Wow, Google is on a roll with the Android Market lately. Since the release of Market v3.0, a number of small updates have come to the Android Market recently, but this is by far the biggest yet.
|David Ruddock||David's phone is an HTC One. He is an avid writer, and enjoys playing devil's advocate in editorials, imparting a legal perspective on tech news, and reviewing the latest phones and gadgets. He also doesn't usually write such boring sentences.|
In an official communication with the company, we've been told that the Sprint-exclusive update to Swype on the Nexus S 4G will be coming to the Swype beta channel for all supported handsets this week.
The update will lack the nifty Sprint-specific skin of the Nexus S 4G version, but will contain the improved capitalization, the Swype-specific personal dictionary, and the new gesture support for launching apps like Twitter and Facebook, as well as editing text in a quick and efficient manner by providing gesture shortcuts for select all, cut, copy, and paste.
If you've received the new version of the Android Market on your phone, you might have noticed among the legion of additions to the app a very noticeable subtraction: the "Just In" section. Some people don't like this.
In fact, there is a growing thread over at Google Support with a number of complaints about this change. Of course, the complaints are pretty exclusively from developers. Now, some of these complaints are made from a legitimate perspective - new developers who want exposure.
Chitika released new Android market share figures today by carrier, and the results are somewhat interesting. Verizon, who previously controlled over 50% of the market for Android smartphones, has dropped to almost 40% over the last five months. Who's to blame? AT&T and small budget carriers, apparently (US Cellular, MetroPCS, Virgin Mobile).
AT&T now makes up nearly 9% of all Android phones in the US - having more than doubled its share back in March, when it was a mere 3.5% of the pie.
The DROID Incredible has remained without Gingerbread while its successor, the Incredible 2, has had it for well over a month. A Verizon support rep is now claiming that the Incredible's long awaited Ginger-bump has been put on hold pending final approval from Verizon's product team - which basically translates to: we're not happy with it yet.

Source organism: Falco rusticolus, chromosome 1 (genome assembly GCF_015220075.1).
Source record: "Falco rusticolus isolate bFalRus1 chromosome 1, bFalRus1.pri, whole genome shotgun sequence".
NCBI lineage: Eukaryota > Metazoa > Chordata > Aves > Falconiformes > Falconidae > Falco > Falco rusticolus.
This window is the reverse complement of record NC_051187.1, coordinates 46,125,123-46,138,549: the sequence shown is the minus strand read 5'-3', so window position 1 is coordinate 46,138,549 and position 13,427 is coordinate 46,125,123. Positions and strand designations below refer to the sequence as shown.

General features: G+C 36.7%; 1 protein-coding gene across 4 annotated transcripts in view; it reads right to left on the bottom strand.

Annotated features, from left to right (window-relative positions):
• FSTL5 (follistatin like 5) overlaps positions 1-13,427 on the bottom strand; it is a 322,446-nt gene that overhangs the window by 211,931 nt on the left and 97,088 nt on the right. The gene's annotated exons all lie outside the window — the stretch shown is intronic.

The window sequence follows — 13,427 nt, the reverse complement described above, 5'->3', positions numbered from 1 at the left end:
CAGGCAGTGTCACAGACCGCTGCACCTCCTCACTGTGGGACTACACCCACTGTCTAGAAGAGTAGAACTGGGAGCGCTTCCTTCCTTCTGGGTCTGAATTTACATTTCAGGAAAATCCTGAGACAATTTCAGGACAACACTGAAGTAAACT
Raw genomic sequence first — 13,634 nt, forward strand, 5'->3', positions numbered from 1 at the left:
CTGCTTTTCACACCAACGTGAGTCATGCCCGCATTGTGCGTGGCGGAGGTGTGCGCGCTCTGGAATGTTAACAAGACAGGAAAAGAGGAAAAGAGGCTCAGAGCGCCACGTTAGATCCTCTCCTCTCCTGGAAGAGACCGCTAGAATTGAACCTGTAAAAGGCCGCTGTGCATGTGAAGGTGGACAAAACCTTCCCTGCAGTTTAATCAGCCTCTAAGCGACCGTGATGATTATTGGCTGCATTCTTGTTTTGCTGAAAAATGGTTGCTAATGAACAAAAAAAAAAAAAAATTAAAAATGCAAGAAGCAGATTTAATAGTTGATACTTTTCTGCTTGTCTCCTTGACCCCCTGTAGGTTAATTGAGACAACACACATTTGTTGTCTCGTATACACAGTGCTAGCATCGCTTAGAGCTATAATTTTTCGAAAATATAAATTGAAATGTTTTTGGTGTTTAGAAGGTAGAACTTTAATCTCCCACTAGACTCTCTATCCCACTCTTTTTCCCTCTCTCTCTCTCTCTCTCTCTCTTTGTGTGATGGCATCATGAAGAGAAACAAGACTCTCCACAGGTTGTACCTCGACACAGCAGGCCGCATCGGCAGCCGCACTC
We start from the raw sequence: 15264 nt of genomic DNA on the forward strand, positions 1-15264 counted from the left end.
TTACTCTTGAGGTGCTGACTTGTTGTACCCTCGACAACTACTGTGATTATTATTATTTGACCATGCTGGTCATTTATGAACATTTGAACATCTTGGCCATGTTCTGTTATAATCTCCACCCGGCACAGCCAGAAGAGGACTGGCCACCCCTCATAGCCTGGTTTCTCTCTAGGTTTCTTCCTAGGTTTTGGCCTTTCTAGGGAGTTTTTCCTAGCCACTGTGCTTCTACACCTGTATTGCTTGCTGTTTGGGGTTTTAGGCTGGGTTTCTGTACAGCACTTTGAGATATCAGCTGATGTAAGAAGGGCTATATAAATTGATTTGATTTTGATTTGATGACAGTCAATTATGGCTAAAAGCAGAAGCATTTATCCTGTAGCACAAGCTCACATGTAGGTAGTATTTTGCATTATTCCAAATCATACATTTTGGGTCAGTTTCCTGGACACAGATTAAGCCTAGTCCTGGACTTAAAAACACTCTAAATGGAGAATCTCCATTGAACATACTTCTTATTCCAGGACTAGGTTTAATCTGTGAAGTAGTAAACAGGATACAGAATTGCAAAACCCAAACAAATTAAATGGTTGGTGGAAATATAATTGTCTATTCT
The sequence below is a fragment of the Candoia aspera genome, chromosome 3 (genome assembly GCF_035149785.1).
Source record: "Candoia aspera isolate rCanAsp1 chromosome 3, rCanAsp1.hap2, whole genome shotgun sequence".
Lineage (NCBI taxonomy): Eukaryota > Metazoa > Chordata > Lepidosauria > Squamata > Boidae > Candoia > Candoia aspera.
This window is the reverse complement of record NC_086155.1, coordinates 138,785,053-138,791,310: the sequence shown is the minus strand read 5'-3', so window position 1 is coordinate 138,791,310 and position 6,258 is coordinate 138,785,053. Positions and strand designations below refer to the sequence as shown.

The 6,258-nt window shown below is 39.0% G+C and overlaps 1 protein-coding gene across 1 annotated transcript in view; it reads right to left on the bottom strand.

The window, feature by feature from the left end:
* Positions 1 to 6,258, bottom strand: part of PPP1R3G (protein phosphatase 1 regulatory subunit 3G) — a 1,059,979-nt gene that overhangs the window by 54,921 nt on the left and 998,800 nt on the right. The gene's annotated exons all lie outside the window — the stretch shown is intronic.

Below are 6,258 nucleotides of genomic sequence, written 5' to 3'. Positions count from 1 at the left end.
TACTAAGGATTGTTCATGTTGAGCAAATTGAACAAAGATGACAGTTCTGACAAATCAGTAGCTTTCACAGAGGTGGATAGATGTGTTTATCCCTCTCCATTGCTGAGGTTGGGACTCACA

It could be a single bug, or wider user experience problems. This means the delay may last anywhere from a few days to a few weeks - or more.
Motorola is apparently hard at work on another high-end handset known as the DROID HD - and boy, is it a good-looking piece of kit. Just take a look:
Left to right: DROID BIONIC, DROID HD
The DROID HD appears to be what the DROID X2 should have been - namely, much better in every respect. While it may have a qHD display (not confirmed - just presumed), in almost every other conceivable way, the HD looks like the Moto handset to have.
Sign is a gesture-based texting and dialing application, allowing you to associate a drawn figure with calling or texting a particular contact. CritiCall is another handy app, one that I'm considering buying now that I've taken a look at it. While your phone is on silent mode, it allows phone calls and texts from pre-selected contacts to override silent and play ringtones and notifications normally.
After Apple decided to sue HTC last month in Delaware for patent infringement, it seems the handset maker is preparing to put on a little bit of high-profile litigation of its own.
This morning, HTC filed a claim in the U.S. District Court in Delaware alleging three counts of patent infringement against Apple, seeking all the typical damages bells and whistles that makes it sound like the world as we know it is at stake.
This morning, as part of the ongoing Samsung v Apple patent litigation, the German court responsible for imposing a ban on Galaxy Tab 10.1 sales in the EU has backpedaled, temporarily lifting the injunction enjoining Samsung from distributing its flagship tablet in the European Union.
Why? It appears the German court decided that it may lack the authority to enjoin Samsung's Korean parent corporation under the EU's regulations regarding international jurisdiction.
It seems HTC has made good on its commitment to begin unlocking the bootloaders of its recently released handsets, starting with the European version of the HTC Sensation. You can find the instructions at HTC's developer portal, here. (You may need to log in). Also, here are the scary things you'll have to disclaim before beginning:
So, as long as you realize that your warranty will/might be voided all or in part, get cracking.